To Vaccinate or Not to Vaccinate…
The debate as to whether or not vaccines are safe has burned on for years. Some believe vaccine’s should be mandatory, while some believe it should be their choice.
However, are you aware that Texas has laws that require vaccinations? Did you know that there are exemptions to these mandatory vaccination laws? How about the exemptions to the exemptions?
Regardless of which side of the fence you’re on when it comes to vaccines, or perhaps you’re sitting on the fence, there is no debate that it is in your best interest to know the vaccine laws.
Texas requires that all children receive certain vaccines before they are allowed to attend school. “Each student shall be fully immunized against diphtheria, rubeola, rubella, mumps, tetanus, and poliomyelitis.”
Hold on though, this isn’t an exhaustive list because the law also says that “the Department of State Health Services may modify or delete any of the immunizations…or may require immunizations against additional diseases as a requirement for admission to any elementary or secondary school.”
This is the list of required vaccines for 2013-2014, but each year DSHS issues a new list with new vaccines that are required for attendance. Also, if you want to view schedules of how vaccines will be implemented in the near future, see 25 Tex. Admin. Code § 97.63.
Additionally, institutions of higher education may require students to receive these same vaccinations, may designate additional vaccines for students studying animal or human sciences, and may even mandate additional vaccines for any students during times of emergency or epidemic.
Bacterial Meningitis Vaccine
For new and transfer students, colleges now have a mandatory vaccine.
If you’re age 22 or above (the cutoff was age 30), or if you are only enrolling in online or distance courses, then this vaccination requirement does not apply to you. For the rest of you new or transfer students, then you must show proof that you have “received a bacterial meningitis vaccination dose or booster during the five-year period preceding…” the compliance date.
Also, students in 7th grade and up are required to receive this vaccine; however, there it is referred to as a “meningococcal” vaccine.
Exemptions from Vaccinations
For school-aged children, if a licensed medical doctor signs an affidavit or certificate stating that the “immunization required poses a significant risk to the health and well-being of the applicant or any member of the applicant’s family or household,” then the student will be exempted from having to receive the vaccination.
For college students, if a licensed medical doctor signs an affidavit or certificate stating that “in the physician’s opinion, the vaccination required would be injurious to the health and well-being of the student,” then the student will be exempted from having to receive the vaccination.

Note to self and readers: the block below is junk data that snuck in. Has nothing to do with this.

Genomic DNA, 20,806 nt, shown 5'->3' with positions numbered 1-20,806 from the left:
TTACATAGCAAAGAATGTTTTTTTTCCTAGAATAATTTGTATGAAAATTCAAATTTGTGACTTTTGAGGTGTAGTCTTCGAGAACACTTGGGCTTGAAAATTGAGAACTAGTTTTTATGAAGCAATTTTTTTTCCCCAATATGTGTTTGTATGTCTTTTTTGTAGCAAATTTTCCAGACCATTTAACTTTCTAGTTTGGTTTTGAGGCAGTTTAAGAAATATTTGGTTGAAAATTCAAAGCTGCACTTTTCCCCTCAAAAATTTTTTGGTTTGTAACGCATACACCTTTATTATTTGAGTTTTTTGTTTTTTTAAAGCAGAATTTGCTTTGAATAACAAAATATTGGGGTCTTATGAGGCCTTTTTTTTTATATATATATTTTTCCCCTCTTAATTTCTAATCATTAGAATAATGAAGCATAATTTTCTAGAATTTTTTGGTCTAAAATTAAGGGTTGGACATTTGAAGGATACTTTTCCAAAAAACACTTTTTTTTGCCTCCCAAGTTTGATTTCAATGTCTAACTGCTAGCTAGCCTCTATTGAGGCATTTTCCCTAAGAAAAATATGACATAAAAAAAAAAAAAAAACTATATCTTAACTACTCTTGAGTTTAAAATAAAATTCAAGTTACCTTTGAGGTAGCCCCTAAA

—Conscientious or Religious
For school-aged children and college students, the method for achieving this exemption is the same. Unfortunately, it appears that the only way to achieve this is through making a formal application through DSHS and registering the name of the individual requesting the exemption, along with their address and birth date.
This method takes several weeks to accomplish as the request has to be sent to Austin, TX, and then Austin must return this unique form to the applicant. This form may not be duplicated as it is printed on specialized paper and contains unique identification numbers and security devices to prevent it from being photocopied.
Once the applicant receives this form from Austin, then it must be signed in front of a Notary Public, which includes a statement that the applicant understands and filed with the school or college of the student no later than 90 days after being notarized.
The Fallout from Conscientious or Religious Exemptions
For students that are exempted from receiving vaccines based on conscientious or religious reasons are subject to additional limitations.
Elementary and Secondary students who have not received vaccinations “for reasons of conscience, including because of the person’s religious beliefs, may be excluded from school in times of emergency or epidemic declared by the commissioner of public health.”
Now for the scary part. For college students who receive an exemption from the bacterial meningitis vaccine for a conscientious or religious reason, this exemption “does not apply during a disaster or public health emergency, terrorist attack, hostile military or paramilitary action, or extraordinary law enforcement emergency declared by an appropriate official or other authority and in effect for the location of the institution the student attends.”
–Authored by Matthew L. Harris, Esq.,
Matthew Harris Law, PLLC – Civil Litigation Division
1001 Main Street, Suite 200, Lubbock, Texas, 79401-3309
Tel: (806) 702-4852 | Fax: (800) 985-9479